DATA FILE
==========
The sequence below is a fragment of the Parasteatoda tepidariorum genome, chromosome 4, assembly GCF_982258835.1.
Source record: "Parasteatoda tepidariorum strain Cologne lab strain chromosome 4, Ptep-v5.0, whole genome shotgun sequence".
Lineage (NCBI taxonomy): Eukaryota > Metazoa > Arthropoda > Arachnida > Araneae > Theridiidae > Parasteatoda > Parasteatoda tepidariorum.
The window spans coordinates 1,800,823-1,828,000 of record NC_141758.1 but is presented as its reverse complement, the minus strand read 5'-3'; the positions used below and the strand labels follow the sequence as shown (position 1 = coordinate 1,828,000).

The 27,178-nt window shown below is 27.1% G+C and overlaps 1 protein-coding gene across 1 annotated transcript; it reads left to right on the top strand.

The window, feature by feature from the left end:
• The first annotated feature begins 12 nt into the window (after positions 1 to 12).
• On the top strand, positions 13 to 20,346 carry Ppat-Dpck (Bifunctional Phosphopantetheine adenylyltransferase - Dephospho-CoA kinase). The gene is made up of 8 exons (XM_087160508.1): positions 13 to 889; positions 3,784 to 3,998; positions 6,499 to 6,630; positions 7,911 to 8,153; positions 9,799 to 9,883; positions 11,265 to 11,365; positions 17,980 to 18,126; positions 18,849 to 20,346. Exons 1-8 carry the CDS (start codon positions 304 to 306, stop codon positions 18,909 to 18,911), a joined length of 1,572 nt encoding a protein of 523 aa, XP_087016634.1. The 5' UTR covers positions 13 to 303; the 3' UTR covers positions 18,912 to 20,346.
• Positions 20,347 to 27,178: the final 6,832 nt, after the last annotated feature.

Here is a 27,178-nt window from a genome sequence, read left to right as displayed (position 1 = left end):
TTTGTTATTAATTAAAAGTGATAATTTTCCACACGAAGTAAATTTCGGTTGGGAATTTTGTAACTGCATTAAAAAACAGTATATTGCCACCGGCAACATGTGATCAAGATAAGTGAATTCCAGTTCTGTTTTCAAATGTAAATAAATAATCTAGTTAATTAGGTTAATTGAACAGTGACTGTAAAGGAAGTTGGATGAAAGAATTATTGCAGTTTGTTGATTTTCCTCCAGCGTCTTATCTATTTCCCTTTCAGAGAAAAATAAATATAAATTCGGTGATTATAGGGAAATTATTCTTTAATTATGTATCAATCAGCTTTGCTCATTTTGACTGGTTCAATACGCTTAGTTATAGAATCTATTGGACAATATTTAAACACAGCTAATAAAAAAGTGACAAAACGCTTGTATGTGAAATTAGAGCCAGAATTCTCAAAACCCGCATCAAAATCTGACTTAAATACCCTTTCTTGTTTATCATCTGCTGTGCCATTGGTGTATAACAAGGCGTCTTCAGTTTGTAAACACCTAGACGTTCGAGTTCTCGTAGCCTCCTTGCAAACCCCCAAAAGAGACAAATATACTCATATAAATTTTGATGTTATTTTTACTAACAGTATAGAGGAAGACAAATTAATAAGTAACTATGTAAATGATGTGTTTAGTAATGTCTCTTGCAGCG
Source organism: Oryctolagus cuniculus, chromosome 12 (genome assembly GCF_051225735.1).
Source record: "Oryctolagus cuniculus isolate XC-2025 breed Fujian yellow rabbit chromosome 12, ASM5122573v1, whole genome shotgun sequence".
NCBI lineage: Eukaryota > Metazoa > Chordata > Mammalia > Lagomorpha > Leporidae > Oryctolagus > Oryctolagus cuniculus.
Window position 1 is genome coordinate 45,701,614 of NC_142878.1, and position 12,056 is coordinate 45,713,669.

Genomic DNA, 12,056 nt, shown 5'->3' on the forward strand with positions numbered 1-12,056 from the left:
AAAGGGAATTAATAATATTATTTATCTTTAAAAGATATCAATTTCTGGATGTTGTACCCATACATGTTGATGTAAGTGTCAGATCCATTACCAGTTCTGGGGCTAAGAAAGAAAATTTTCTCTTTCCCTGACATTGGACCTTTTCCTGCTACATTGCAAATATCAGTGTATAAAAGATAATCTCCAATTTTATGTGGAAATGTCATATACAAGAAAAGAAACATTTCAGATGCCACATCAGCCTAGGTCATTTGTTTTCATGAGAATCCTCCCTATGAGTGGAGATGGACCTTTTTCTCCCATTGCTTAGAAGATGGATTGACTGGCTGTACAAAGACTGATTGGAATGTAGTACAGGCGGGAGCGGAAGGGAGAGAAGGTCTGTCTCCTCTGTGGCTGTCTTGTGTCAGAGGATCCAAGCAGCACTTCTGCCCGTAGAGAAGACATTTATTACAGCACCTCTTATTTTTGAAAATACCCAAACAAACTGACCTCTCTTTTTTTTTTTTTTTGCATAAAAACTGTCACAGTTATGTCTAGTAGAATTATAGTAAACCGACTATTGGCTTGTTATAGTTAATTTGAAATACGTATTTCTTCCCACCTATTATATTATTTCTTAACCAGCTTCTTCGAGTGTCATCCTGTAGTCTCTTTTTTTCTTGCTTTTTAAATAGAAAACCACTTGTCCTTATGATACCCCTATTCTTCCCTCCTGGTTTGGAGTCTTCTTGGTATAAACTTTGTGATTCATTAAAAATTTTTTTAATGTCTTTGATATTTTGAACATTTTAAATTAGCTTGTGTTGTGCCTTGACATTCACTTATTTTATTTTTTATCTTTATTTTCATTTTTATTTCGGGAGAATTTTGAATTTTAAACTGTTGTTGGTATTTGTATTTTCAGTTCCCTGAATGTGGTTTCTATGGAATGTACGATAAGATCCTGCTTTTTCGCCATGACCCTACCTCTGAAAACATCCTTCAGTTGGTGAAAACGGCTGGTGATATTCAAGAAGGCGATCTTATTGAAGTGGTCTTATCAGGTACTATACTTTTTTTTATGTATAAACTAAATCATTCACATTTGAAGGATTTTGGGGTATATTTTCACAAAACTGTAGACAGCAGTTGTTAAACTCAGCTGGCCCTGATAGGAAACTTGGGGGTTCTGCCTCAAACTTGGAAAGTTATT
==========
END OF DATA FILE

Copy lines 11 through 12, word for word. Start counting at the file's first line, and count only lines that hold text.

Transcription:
TTTGTTATTAATTAAAAGTGATAATTTTCCACACGAAGTAAATTTCGGTTGGGAATTTTGTAACTGCATTAAAAAACAGTATATTGCCACCGGCAACATGTGATCAAGATAAGTGAATTCCAGTTCTGTTTTCAAATGTAAATAAATAATCTAGTTAATTAGGTTAATTGAACAGTGACTGTAAAGGAAGTTGGATGAAAGAATTATTGCAGTTTGTTGATTTTCCTCCAGCGTCTTATCTATTTCCCTTTCAGAGAAAAATAAATATAAATTCGGTGATTATAGGGAAATTATTCTTTAATTATGTATCAATCAGCTTTGCTCATTTTGACTGGTTCAATACGCTTAGTTATAGAATCTATTGGACAATATTTAAACACAGCTAATAAAAAAGTGACAAAACGCTTGTATGTGAAATTAGAGCCAGAATTCTCAAAACCCGCATCAAAATCTGACTTAAATACCCTTTCTTGTTTATCATCTGCTGTGCCATTGGTGTATAACAAGGCGTCTTCAGTTTGTAAACACCTAGACGTTCGAGTTCTCGTAGCCTCCTTGCAAACCCCCAAAAGAGACAAATATACTCATATAAATTTTGATGTTATTTTTACTAACAGTATAGAGGAAGACAAATTAATAAGTAACTATGTAAATGATGTGTTTAGTAATGTCTCTTGCAGCG
Source organism: Oryctolagus cuniculus, chromosome 12 (genome assembly GCF_051225735.1).